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Risk Assessment: McBride Financial Services

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McBride Financial Services is a virtual organization at University of Phoenix that provides mortgage services for its members. McBride has as its stated goal to be a “preeminent provider of low cost mortgage services using state-of-the-art technology in the five state areas of Idaho, Montana, Wyoming, North Dakota, South Dakota.” McBride provides serves for three primary groups of mortgage seekers: professionals purchasing a primary or secondary residence, retirees purchasing a primary or secondary residence, and families and/or individuals purchasing recreational properties.

The goal of the company is to provide mortgage services at a fixed low rate of $1500 to approved applicants. In order to be able to optimally provide these services, it is necessary to calculate the organization risks and develop a plan to mitigate the risks. The risk assessment will identify the approaches to be implemented for elimination of avoidable risks and the minimization of the risks that are unavoidable. The discussions following will limit the risk assessment to IT related issues: security, auditing and disaster recovery.

Risk assessment is determining two quantities of the risk, the magnitude of the potential loss and the probability that the loss will occur. Risk assessment then is a step in the risk management process, An organization has to have policies in place to identify and manage risks. Oldfield and Santomero (n.d.) developed the following guidelines to successfully implement the risk management policy set up by the business:

• It has to be integral to the firm’s business plan.

• It has to define a measure of risks in each business consistently across the firm.

• Initiate procedures for risk managing at the point nearest to the assumption of risk.

• Develop databases and measurement systems in accord with business practices.

• Install comprehensive risk management system to evaluate individual, business, and firm level performance.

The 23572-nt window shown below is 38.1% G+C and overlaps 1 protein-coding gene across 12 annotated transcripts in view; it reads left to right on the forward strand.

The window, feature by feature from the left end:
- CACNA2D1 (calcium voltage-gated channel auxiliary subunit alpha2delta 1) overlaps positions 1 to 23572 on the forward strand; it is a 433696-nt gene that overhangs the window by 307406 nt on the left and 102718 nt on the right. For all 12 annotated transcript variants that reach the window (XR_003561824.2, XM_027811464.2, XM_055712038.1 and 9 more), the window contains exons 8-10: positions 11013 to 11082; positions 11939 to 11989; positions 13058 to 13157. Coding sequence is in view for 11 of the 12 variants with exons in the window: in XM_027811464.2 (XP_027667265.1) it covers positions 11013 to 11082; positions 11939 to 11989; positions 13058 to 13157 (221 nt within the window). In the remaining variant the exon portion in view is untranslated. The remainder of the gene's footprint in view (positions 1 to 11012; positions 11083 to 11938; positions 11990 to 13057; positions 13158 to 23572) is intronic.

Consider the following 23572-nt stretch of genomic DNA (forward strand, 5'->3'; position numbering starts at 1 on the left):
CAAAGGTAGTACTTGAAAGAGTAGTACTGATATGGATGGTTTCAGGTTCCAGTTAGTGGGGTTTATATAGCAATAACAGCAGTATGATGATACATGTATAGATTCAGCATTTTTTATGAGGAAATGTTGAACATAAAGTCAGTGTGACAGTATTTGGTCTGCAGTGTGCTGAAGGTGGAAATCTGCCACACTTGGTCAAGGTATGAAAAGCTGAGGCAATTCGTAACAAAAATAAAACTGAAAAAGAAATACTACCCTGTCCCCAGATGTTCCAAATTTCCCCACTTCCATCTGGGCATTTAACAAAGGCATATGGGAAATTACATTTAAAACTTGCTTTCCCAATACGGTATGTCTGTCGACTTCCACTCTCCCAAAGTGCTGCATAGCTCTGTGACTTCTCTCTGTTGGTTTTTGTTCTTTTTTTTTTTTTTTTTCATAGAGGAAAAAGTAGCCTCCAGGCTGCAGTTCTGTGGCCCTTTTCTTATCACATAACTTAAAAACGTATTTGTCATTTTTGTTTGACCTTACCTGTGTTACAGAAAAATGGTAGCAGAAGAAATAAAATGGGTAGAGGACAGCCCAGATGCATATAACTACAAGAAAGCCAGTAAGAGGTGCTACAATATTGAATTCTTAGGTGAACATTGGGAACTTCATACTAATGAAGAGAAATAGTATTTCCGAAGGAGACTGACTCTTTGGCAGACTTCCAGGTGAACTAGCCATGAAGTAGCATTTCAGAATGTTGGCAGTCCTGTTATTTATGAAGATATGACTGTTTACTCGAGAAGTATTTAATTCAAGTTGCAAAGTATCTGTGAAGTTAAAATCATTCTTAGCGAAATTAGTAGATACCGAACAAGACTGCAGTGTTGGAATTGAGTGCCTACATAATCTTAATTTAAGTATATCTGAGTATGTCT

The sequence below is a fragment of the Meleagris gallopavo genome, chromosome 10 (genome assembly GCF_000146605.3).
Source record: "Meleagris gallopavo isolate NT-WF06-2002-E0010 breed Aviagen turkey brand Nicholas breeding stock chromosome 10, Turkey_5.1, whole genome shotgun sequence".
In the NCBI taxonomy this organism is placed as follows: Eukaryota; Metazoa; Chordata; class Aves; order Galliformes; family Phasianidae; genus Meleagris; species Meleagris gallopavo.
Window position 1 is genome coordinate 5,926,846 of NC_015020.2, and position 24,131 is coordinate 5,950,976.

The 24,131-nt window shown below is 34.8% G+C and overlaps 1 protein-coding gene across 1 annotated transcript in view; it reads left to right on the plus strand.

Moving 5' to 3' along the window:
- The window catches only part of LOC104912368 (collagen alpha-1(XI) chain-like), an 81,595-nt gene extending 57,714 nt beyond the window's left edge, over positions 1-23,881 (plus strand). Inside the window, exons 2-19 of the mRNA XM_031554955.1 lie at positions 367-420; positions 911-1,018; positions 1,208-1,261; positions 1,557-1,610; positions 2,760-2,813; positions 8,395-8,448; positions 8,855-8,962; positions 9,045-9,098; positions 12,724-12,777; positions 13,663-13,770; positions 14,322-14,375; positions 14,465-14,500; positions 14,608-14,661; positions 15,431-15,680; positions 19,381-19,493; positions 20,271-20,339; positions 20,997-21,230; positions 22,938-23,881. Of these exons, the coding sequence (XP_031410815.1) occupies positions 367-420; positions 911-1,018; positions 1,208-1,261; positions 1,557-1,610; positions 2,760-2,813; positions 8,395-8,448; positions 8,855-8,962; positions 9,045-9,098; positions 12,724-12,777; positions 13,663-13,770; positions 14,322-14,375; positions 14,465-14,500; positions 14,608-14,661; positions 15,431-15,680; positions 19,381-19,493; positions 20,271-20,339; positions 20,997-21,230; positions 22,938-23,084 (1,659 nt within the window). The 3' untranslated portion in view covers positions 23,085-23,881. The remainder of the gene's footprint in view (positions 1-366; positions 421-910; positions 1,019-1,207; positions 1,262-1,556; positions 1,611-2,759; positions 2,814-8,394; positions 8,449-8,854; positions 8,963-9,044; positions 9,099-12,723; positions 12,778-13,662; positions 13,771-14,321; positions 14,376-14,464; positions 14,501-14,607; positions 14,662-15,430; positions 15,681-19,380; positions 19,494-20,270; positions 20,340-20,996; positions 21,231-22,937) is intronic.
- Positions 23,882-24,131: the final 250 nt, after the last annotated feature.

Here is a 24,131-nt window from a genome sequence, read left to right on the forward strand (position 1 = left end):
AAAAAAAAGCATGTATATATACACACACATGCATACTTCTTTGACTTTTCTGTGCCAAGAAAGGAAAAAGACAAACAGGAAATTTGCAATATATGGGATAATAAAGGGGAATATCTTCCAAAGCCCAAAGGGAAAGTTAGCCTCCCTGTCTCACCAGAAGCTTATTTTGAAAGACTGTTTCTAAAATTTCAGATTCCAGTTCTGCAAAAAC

Therefore, a Risk Assessment and Management project team must be formed to conduct a thorough analysis of the system and provide recommendations and policies to deal with disaster. At McBride, the design of the system network will affect security, auditing and disaster recovery, therefore a comprehensive analysis of the network design, security and disaster recovery will go a long way to mitigate against possible risks.

Disasters, Backup and Recovery Plan

McBride has to have data based on analysis of risk factors based on their likelihood and progressive nature of occurrence available to develop the backup and recovery plans. This data may be used to develop effective and balanced measures for loss prevention, mitigation, and recovery.

Disasters can be classified into three broad categories:

• Technical Disasters: Equipment Failure, Database Service Failure, Software Failure, Loss of Power, Loss of A/C.

• Natural Disasters: Fire, Tsunami, Flood, Earthquake, High Winds, Airplane Impact, Human-Caused Disasters: Theft, Vandalism, Virus, Unauthorized Access, Tampering, Code/Data Error

Measures that must be taking to mitigate technical disasters include the following:

• UPS for all critical devices.

• Consider the use of localized (directed) cooling and maintain back-up equipment cooling measures.

The importance of backup and restoration are paramount; there will be off site as well as on site. All branch offices should back up their information to corporate headquarters after first doing a local backup, the corporate office data will in turn be backed up at other branch offices.

McBride is a mortgage company that deals with customers’ financial information. Customers’ financial information and data is protected by the SOX act. Therefore, the following additional risk-mitigation and prevention measures should also be pursued prior to further protect the databases that contain the customer’s information:

• Invoke “preferred” equipment replacement agreements, consortium agreements, reciprocal agreements, equipment consignment agreements, etc.

• Consider the use of a limited-capacity warm site with simple backup and line-rerouting capabilities.

• Invoke effective insurance policies.

Risk Assessment: Security

Security can be considered in three major areas:

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